Barron's Recap (9/29/12): Time to Buy Goldman
This past weekend in Barron's online: why Goldman Sachs has held up better than its competitors, the prospects for Trinity Biotech, Steelcase and the Kraft Foods spinoff, and what it means to be a leader of philanthropic causes today.
"Built to Win" by Michael Santoli.
In the financial crisis of 2008, Lehman Brothers failed. Morgan Stanley (NYSE: MS) shifted toward wealth management. Citigroup (NYSE: C) staked its future on its international banking franchise. And J.P. Morgan Chase (NYSE: JPM) took on Bear Stearns and Washington Mutual. Only Goldman Sachs (NYSE: GS) came through the crisis intact, the largest pure investment bank and institutional broker in the business. The article looks at how this Wall Street leader stayed on top and why Barron's thinks shares could rally 25 percent in the next year. Goldman has built its capital cushion carefully, while buying back as much stock as is sensible, and continuing its leading role in advising companies on mergers and in helping them to raise capital. Goldman is better capitalized than most large peers, and it looks like it will be prepared to meet the global Basel III capital standards that take effect in 2019. And when most banks slashed their dividends in the crisis, Goldman never did.
"How to Play the Kraft Spinoff" by Andrew Bary suggests that though shares of slow-growing Kraft Foods (NASDAQ: KFT) will yield a healthy 4.5 percent after the food giant splits this week, the other half of the company, snack maker Mondeléz, is probably a better buy.
In "Sweating Out the Results of a Blood Test," Bill Alpert examines why billionaire investor and entrepreneur Phillip Frost has made a big bet on a small medical company even though some short sellers and scientists are skeptical about its prospects.
David Englander's "A Premier Play on Diabetes Testing" points out that Trinity Biotech (NASDAQ: TRIB) is rolling out new products to diagnose and control diabetes, a growing global scourge. And with sales and profit rising, this Irish company's shares could rise 50 percent.
The modern corporate office must accommodate mobile technology, global operations and health-conscious workers, says "Making the Case for Steelcase" by Sandra Ward. What better time to invest in Steelcase (NYSE: SCS), the world's leading office-furniture maker?
"A Train-Fan Fund Chief Rolls to Winning Results" by J. R. Brandstrader is a profile of David Winters, founder of the Wintergreen Fund, a no-load global value fund. He has soundly beaten his index with a patient, long-term, global approach that includes a stake in Nestlé.
Richard C. Morais's "From 'Loony' to Philanthropic King" focuses on what it means to be a leader of philanthropic causes today, with CEO Lindsay Owen-Jones of L'Oreal, CEO David Fischer of packaging company Greif (NYSE: GEF) and Prince Charles as examples.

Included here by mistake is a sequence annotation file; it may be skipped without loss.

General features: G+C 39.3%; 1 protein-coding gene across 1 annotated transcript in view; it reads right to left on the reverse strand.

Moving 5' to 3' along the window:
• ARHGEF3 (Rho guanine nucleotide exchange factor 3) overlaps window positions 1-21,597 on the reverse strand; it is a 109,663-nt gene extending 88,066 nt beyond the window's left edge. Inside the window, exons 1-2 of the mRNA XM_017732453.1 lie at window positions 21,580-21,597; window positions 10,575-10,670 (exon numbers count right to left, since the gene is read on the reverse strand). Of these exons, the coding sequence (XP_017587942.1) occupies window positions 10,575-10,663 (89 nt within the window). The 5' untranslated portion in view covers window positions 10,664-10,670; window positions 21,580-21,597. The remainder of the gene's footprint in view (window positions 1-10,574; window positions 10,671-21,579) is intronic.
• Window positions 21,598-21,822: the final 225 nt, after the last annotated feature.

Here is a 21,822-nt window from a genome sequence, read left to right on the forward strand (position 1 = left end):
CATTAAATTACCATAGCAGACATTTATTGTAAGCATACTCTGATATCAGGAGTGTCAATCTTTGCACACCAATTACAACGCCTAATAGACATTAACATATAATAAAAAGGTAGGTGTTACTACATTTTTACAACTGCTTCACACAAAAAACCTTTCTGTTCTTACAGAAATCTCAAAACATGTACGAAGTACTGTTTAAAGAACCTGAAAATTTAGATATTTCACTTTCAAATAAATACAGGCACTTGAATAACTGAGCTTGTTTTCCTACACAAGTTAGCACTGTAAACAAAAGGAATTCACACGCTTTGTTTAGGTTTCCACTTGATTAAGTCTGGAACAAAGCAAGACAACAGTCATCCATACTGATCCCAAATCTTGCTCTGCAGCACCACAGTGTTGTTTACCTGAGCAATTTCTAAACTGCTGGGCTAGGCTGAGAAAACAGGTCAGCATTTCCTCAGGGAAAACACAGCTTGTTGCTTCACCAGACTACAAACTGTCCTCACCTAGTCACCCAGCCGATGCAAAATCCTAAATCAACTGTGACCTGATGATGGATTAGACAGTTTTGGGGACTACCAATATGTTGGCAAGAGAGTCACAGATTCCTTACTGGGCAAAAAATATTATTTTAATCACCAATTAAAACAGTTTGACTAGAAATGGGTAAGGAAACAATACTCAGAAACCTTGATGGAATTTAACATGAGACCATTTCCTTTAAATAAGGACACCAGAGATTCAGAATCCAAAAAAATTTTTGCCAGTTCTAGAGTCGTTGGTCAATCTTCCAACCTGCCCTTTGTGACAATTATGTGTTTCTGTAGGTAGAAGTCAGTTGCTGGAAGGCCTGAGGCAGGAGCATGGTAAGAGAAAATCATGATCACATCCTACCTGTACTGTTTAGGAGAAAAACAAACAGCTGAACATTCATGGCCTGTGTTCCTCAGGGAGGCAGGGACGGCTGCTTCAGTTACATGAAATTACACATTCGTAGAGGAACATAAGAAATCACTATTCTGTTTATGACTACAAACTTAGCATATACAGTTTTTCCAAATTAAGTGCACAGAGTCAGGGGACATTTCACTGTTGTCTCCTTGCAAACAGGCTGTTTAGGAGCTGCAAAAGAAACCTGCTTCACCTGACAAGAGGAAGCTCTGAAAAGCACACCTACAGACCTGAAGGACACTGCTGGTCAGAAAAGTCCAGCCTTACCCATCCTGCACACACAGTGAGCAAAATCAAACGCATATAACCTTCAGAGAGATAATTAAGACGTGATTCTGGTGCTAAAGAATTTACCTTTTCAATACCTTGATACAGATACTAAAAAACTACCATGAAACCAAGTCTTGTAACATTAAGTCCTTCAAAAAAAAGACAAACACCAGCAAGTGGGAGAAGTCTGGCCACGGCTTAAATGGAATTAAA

In Alexander Eule's "Still Going for the Gold," Morgan Stanley's Kimberley Hatchett, once an Olympic hopeful, shares how she uses alternative investments to help her clients over the market's hurdles. She ranked 44th on Barron's list of Top 100 Women Advisors.
"Why Stocks Still Beat the Alternatives" by Lawrence C. Strauss is an interview with Bill Nygren, co-manager of the Oakmark Fund, who argues that equities are inexpensive and also shares why he likes AIG (NYSE: AIG), Delphi Automotive (NYSE: DLPH) and Devon Energy (NYSE: DVN).
"A New Dog in the Pack" is an editorial commentary by Scott Powell and Jay Richards that examines what Dodd-Frank has unleashed on the financial services Industry.
Columns in this weekend's Barron's discuss:
- The markets and the approach of the fiscal cliff
- The significance of transports trailing the industrials
- Research In Motion's (NASDAQ: RIMM) earnings results
- Knowing when to sell a hot stock
- Pall (NYSE: PLL) and Clarcor (NYSE: CLC) dividend hikes
- Bond-index ETFs that avoid the "ETF bid"
- The role of Fannie Mae and Freddie Mac in the mortgage mess
- Finding opportunities in India
This weekend's Barron's online exclusives include:
"More Evidence That Chip Earnings at Risk" by MKM Partners. With Infineon Technologies' negative commentary as support, MKM remains cautious on the semiconductor sector as a whole heading into earnings. The most risk lies in broadly exposed names such as Texas Instruments (NASDAQ: TXN), Analog Devices (NASDAQ: ADI), Linear Technology (NASDAQ: LLTC), Altera (NASDAQ: ALTR) and Xilinx (NASDAQ: XLNX). Qualcomm (NASDAQ: QCOM) and Broadcom (NASDAQ: BRCM) seem to have the best exposure.
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